If you are a biosolids manager who land applies biosolids to farmland, or utilizes a contractor to land apply your biosolids, the spring is a great time to check for compliance. The following is not a complete list, but it does include the most common compliance problems that are found when PADEP conducts inspections:
Maintain proper set back distances
Biosolids should not be applied within;
100 feet of a perennial stream
33 feet of an intermittent stream,
100 feet of a sink hole
300 feet of an occupied dwelling (unless owner signs a waiver)
300 feet of a well
100 feet of an Exceptional Value wetland
Flag areas where biosolids will be applied
Even if the field borders woodland, when biosolids is spread up to the woodland, flags must be in place when the land application takes place.
Fully Implemented Farm Conservation Plan or Sedimentation and Erosion Control Plan
Most plans contain an Implementation Schedule. The PADEP inspectors will find your facility in compliance as long as this plan is being implemented on schedule.
The lab you use to run tests for metals, PCBs and nutrients, fecal coliform or salmonella, helminth ova, and enteric virus must be accredited by PADEP Bureau of Laboratories for those tests on biosolids. Accreditations must be renewed periodically so it is wise to check the PADEP Laboratory Accreditation website to verify that the lab doing your testing is up to date.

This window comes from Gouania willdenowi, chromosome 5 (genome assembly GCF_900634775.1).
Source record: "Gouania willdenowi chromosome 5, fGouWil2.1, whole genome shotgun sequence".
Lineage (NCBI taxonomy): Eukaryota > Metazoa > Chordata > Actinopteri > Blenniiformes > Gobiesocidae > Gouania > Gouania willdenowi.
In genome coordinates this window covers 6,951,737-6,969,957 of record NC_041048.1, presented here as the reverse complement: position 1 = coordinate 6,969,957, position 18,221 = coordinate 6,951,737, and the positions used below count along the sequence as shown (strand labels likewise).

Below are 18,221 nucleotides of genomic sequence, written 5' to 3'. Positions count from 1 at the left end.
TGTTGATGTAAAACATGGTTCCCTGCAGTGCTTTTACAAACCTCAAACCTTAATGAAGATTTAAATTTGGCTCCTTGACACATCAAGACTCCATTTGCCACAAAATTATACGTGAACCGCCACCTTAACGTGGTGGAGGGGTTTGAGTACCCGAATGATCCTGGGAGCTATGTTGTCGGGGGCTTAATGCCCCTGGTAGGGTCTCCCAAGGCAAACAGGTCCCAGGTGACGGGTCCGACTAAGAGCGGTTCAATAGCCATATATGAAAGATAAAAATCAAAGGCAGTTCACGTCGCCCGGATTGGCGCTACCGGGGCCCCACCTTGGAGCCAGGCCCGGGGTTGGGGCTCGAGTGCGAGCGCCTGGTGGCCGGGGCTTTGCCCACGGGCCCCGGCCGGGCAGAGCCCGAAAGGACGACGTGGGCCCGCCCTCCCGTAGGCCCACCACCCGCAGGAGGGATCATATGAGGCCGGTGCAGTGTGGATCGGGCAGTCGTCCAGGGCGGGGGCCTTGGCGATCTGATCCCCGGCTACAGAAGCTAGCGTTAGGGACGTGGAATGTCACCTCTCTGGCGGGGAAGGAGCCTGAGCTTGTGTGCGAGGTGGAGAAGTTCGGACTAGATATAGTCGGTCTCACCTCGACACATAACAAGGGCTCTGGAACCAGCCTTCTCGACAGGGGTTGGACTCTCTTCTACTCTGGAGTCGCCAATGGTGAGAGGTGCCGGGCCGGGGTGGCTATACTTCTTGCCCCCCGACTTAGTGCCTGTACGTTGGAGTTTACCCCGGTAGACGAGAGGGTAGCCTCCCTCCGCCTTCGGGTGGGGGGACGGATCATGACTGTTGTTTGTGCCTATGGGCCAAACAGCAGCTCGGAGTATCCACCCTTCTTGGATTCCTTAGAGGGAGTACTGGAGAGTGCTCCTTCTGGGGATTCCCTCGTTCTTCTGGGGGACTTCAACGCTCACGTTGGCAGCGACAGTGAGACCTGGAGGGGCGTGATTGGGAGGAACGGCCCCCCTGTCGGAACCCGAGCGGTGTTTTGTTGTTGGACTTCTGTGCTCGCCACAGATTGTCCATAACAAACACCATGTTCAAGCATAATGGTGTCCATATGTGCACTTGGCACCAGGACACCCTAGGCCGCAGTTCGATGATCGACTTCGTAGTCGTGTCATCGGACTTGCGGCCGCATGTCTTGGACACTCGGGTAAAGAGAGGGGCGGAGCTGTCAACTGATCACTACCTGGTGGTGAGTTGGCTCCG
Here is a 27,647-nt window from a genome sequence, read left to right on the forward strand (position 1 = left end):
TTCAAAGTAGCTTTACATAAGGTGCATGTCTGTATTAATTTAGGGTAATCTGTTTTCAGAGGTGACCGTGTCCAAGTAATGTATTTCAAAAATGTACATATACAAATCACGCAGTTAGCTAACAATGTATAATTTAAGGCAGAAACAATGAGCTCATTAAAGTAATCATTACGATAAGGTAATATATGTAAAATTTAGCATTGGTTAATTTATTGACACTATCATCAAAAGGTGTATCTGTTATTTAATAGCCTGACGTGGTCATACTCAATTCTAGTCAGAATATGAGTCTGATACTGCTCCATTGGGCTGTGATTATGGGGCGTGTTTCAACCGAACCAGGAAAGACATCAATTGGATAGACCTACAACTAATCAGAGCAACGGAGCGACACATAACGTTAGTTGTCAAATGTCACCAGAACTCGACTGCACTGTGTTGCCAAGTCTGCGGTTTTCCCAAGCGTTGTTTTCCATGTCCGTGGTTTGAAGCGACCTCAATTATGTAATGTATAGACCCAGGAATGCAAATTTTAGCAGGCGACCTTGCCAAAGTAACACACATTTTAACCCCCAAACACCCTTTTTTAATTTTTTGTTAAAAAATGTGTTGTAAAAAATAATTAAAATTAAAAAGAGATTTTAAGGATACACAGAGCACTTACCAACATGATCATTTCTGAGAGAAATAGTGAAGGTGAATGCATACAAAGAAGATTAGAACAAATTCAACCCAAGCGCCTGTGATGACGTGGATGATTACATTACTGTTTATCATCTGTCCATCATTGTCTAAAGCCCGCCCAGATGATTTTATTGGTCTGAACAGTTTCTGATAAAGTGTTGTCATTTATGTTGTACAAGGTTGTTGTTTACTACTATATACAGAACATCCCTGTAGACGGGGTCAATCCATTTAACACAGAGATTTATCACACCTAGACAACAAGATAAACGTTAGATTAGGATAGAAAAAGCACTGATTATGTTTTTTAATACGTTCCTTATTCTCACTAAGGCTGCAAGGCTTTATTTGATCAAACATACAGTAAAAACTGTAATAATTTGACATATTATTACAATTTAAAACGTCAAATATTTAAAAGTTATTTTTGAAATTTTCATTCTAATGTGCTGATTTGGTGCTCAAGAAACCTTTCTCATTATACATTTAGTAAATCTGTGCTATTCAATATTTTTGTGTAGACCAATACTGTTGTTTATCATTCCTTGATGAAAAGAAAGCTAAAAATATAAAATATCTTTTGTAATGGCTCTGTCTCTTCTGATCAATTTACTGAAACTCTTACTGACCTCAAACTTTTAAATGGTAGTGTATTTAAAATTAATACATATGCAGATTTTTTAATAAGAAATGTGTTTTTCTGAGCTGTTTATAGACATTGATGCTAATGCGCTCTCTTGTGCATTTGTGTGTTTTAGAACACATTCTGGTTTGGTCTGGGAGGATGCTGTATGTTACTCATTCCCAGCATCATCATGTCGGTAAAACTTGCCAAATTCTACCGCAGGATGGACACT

Holding time for fecal coliform samples
Both Exceptional Quality and non-Exceptional Quality biosolids are subject to 6 + 2 hour holding times. This means the sample must be delivered to the lab within 6 hours of sampling and the lab must start the analysis within 2 hours.
Exceptional Value Watersheds
The watershed where you have been land applying for years could be proposed as an Exceptional Value Watershed at some point. If so, land application should be discontinued until the final designation is made as either Exceptional Value or High Quality. If the final designation is High Quality you may resume land application. However, if the final designation is Exceptional Value, you would either have to stop land application in that watershed, or apply for an Individual Permit for Land Application of Biosolids with PADEP.
Check the Nutrient Balance Sheets
If the farm mechanically land applies manure, they should have a Nutrient Management Plan, or a Manure Management Plan. These plans will contain a nutrient balance sheet which shows the demand for nitrogen and/or phosphorus and the amount of nutrients available from manure, biosolids, other residuals, and fertilizer. Be sure the farmer is not over-applying nutrients.
Test for Phosphorus Source Coefficient
This is not a regulatory requirement. However, if you can provide the farmer with a phosphorus source coefficient, he may be able to utilize biosolids on more fields. If you are sending a sample to Penn State AASL for metals and PCBs you can check the box on the Sample Submittal form to request the PSC. The additional cost is $15. [For more information on nutrient management see the Biosolids Corner article in the July August September, 2012 issue of Keystone Water Quality Manager.]
 The exception is Class A compost, Class B aerobically digested, and Class B anaerobically digested biosolids which has a 24 hour holding time when EPA Method 1680 or 1681 is used.